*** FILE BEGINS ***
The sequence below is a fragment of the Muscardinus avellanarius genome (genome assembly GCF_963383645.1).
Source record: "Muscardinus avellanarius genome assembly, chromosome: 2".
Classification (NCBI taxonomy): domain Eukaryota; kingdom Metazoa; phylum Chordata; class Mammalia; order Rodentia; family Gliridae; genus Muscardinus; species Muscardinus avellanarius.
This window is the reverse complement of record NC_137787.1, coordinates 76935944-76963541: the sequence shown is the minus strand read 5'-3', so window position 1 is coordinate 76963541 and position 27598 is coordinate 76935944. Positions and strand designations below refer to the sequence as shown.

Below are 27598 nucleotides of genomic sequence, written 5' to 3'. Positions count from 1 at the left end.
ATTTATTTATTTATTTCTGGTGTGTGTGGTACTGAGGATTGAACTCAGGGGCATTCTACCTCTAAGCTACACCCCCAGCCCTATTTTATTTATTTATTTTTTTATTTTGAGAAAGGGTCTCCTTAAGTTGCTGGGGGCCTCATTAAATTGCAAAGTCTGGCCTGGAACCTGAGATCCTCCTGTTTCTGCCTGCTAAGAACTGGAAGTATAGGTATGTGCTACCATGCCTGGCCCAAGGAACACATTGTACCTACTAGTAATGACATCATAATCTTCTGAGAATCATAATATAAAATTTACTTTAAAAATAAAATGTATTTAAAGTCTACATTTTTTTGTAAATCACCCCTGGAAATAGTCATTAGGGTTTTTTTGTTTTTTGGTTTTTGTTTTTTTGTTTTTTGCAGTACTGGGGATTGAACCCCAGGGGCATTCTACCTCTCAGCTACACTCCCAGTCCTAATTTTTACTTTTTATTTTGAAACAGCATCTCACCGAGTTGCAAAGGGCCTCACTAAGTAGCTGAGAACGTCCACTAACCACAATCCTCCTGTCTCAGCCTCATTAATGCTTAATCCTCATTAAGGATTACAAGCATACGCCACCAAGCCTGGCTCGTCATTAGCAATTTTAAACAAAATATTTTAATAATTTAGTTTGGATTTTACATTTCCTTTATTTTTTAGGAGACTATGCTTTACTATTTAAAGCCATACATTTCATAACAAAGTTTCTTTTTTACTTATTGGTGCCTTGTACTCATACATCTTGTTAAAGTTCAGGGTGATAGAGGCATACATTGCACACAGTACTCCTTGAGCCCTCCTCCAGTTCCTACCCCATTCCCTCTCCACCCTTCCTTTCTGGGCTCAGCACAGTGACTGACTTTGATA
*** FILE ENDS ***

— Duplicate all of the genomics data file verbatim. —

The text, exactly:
The sequence below is a fragment of the Muscardinus avellanarius genome (genome assembly GCF_963383645.1).
Source record: "Muscardinus avellanarius genome assembly, chromosome: 2".
Classification (NCBI taxonomy): domain Eukaryota; kingdom Metazoa; phylum Chordata; class Mammalia; order Rodentia; family Gliridae; genus Muscardinus; species Muscardinus avellanarius.
This window is the reverse complement of record NC_137787.1, coordinates 76935944-76963541: the sequence shown is the minus strand read 5'-3', so window position 1 is coordinate 76963541 and position 27598 is coordinate 76935944. Positions and strand designations below refer to the sequence as shown.

Below are 27598 nucleotides of genomic sequence, written 5' to 3'. Positions count from 1 at the left end.
ATTTATTTATTTATTTCTGGTGTGTGTGGTACTGAGGATTGAACTCAGGGGCATTCTACCTCTAAGCTACACCCCCAGCCCTATTTTATTTATTTATTTTTTTATTTTGAGAAAGGGTCTCCTTAAGTTGCTGGGGGCCTCATTAAATTGCAAAGTCTGGCCTGGAACCTGAGATCCTCCTGTTTCTGCCTGCTAAGAACTGGAAGTATAGGTATGTGCTACCATGCCTGGCCCAAGGAACACATTGTACCTACTAGTAATGACATCATAATCTTCTGAGAATCATAATATAAAATTTACTTTAAAAATAAAATGTATTTAAAGTCTACATTTTTTTGTAAATCACCCCTGGAAATAGTCATTAGGGTTTTTTTGTTTTTTGGTTTTTGTTTTTTTGTTTTTTGCAGTACTGGGGATTGAACCCCAGGGGCATTCTACCTCTCAGCTACACTCCCAGTCCTAATTTTTACTTTTTATTTTGAAACAGCATCTCACCGAGTTGCAAAGGGCCTCACTAAGTAGCTGAGAACGTCCACTAACCACAATCCTCCTGTCTCAGCCTCATTAATGCTTAATCCTCATTAAGGATTACAAGCATACGCCACCAAGCCTGGCTCGTCATTAGCAATTTTAAACAAAATATTTTAATAATTTAGTTTGGATTTTACATTTCCTTTATTTTTTAGGAGACTATGCTTTACTATTTAAAGCCATACATTTCATAACAAAGTTTCTTTTTTACTTATTGGTGCCTTGTACTCATACATCTTGTTAAAGTTCAGGGTGATAGAGGCATACATTGCACACAGTACTCCTTGAGCCCTCCTCCAGTTCCTACCCCATTCCCTCTCCACCCTTCCTTTCTGGGCTCAGCACAGTGACTGACTTTGATA